The ladies at the Thatched House were very accommodating and made us some lovely coffee. It was a genius plan.
The skirt is indeed made from an old throw that I got from and Oxfam shop a couple of months ago. I wasn’t sure if it would translate into a skirt because of its ‘blankety’ nature. But it turns out that it was completely the right move and I now have the warmest legs in town!
I think originally it might have come from one of those touristy shops in Regent Street. It’s 100% wool for sure.
The pattern for the skirt is self-drafted and constructed pretty much the same as the black pencil skirt I made here, but I added a little to the length and hand picked the zipper. Although it was cut from the same pattern, it is noticeably larger and I think that is due to the nature of the fabric. It has a lot of give which was great for matching the checks but not so good at being the right size. Could easily have lost an inch from round the waist. Hey ho… lesson learned!
What I did do, this time round was to document how I lined the vent. Now bear with! This might not be the clearest tute but I’m hoping it will give half a clue at least!
Prepare the back section of the skirt:
Sew the darts, iron fusible interfacing to the vent. Sew the back seam from the end point of the zipper opening to the top of the vent, pivoting at the corner and finishing about a cm before the edge (as shown). Clip into the corner. Insert the zipper by hand or machine.
Cut your lining the same as your back skirt pieces but add a bit of extra ease at the side seams. On one of the pieces, invert the vent shape by folding over the extended part along the centre back seam and then cut round it but give yourself about a centimetre extra at the top of the vent. So, for example the extended vent piece on the left will be a cm taller than the removed piece on the right. Sorry, I knew I was going to be bad at this!
Now take the right hand lining piece and flip it over onto the left side and pin down the centre seam. (See image below.)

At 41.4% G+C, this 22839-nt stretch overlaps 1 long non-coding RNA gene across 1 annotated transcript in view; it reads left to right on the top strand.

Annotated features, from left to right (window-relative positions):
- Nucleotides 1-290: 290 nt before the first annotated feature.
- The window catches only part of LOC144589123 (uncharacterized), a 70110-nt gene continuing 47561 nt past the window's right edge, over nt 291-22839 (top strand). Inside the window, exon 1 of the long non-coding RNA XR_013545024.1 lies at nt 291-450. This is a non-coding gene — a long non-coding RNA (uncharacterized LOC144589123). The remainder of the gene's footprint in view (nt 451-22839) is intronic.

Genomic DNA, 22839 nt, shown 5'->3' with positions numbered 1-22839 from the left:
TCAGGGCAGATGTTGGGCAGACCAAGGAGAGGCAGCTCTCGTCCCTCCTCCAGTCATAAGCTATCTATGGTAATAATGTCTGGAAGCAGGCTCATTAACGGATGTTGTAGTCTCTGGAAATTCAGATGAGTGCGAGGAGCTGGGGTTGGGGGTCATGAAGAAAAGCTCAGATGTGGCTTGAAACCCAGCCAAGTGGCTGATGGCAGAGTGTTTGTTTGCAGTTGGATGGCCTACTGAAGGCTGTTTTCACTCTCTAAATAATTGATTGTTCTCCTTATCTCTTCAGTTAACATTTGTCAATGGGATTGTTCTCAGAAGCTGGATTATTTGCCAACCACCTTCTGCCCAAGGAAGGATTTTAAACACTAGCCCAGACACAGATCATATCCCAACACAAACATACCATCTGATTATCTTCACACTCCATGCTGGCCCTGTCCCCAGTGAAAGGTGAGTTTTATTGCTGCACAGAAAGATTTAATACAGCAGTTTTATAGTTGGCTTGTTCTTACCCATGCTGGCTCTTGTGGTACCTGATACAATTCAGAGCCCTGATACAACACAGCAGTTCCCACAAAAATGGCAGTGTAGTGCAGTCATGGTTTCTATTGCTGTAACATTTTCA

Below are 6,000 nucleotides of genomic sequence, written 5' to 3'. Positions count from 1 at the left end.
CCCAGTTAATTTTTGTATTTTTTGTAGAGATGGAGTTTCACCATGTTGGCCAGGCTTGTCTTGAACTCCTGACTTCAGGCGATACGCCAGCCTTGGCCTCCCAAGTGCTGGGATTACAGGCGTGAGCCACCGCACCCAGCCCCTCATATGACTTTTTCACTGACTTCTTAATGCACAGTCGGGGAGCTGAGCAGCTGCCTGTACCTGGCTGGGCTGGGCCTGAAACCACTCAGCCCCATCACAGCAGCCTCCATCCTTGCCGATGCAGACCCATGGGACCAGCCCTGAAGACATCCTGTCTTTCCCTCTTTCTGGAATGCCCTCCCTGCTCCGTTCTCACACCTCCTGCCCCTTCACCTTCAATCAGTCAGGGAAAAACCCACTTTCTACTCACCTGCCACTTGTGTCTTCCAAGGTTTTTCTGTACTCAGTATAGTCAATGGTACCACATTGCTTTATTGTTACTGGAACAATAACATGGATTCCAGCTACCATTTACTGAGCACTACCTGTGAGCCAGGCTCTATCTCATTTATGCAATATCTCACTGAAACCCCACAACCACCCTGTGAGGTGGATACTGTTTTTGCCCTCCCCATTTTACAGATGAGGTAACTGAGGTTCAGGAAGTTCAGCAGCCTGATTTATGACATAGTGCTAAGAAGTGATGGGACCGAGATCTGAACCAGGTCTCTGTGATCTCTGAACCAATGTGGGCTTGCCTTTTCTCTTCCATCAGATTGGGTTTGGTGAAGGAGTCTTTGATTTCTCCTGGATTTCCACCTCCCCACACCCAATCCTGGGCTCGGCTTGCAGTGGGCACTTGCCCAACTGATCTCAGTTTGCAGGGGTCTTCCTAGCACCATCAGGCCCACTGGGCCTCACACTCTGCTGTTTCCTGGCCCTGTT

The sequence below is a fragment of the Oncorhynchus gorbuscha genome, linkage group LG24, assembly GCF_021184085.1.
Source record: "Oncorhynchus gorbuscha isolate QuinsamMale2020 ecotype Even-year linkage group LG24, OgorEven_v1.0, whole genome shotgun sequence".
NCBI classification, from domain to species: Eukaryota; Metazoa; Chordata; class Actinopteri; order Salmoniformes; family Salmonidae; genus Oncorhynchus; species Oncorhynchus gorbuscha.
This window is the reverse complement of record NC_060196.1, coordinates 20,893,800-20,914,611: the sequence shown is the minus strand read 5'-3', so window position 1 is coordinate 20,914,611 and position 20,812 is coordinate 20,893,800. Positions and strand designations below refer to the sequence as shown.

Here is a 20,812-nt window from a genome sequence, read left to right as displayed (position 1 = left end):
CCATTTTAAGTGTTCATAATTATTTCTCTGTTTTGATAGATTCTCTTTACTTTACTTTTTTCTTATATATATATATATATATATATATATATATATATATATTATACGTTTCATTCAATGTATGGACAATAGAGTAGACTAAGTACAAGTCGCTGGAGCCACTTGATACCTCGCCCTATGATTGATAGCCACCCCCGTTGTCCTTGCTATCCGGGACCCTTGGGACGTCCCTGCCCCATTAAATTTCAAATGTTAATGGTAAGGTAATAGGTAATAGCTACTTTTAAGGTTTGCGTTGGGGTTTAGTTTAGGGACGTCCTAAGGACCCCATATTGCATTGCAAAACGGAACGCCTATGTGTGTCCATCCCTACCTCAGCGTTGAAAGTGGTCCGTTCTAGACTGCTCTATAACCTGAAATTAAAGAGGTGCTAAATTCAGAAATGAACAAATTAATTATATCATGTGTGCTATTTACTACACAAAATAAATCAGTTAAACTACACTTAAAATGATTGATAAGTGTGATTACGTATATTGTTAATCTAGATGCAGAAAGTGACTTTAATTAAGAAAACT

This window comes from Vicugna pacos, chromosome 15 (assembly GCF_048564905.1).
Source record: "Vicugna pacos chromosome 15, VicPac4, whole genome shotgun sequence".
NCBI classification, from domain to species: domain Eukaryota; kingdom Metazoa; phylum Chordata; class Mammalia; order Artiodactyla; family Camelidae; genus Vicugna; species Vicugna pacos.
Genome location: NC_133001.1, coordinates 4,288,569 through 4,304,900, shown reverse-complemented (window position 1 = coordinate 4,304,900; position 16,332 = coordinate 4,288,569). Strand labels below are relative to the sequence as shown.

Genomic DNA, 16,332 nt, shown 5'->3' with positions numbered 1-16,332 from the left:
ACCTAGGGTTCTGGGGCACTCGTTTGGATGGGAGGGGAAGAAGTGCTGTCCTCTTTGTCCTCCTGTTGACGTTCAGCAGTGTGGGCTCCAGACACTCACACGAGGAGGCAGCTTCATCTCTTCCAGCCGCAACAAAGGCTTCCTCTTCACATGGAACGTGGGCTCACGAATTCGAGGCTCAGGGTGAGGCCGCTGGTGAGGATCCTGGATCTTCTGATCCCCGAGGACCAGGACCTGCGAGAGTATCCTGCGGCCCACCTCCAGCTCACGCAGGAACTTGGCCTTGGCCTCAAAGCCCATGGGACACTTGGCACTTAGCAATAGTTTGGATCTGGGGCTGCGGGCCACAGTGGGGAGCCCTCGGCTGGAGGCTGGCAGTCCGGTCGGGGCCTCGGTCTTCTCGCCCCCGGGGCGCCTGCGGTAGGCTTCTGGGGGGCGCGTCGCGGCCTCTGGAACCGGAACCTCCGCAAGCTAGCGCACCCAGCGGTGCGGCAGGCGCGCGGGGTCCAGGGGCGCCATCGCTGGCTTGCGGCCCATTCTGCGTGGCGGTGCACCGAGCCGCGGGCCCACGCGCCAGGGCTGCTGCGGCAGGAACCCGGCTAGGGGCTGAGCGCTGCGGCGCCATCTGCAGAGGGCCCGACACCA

Next, you need to sew from the bottom of the zipper opening, down to the red point as marked above.
Now, flip it back over so that the wrong sides of the lining are facing the wrong sides of your main fabric. You will begin to see how the vent lining fits now.
The next part doesn’t translate visually well. So I will try to explain. You need to flip the lining back over again and pin the extended vent section of the lining to the corresponding piece of the main fabric, right sides together. Don’t pin through both vent sections. Just the top one.
Now, I’m not sure the following image is very useful, but basically what you need to do is attach the lining to the remaining vent piece. Again, right sides together, pin down the edges.
So there you have it. Sorry that the photos are so confusing. It doesn’t help that the fabric is mostly black! I do hope it helps a little to demystify the process though.
Mr Ooobop is doing a fine job of schmoozing with the brides- and grooms-to-be at Bluewater Wedding Fair this evening, to promote his band, The Redfords. I am immensely proud of him and so grateful for all the lovely photos he takes for me. It really is about time I made something else for him. It will come as no surprise to him that I am going to try a waistcoat. I say that because he has been giving me puppy dog eyes for soooo long and I can’t bear it any more!
I’ll leave you with a couple more shots from today. Night all x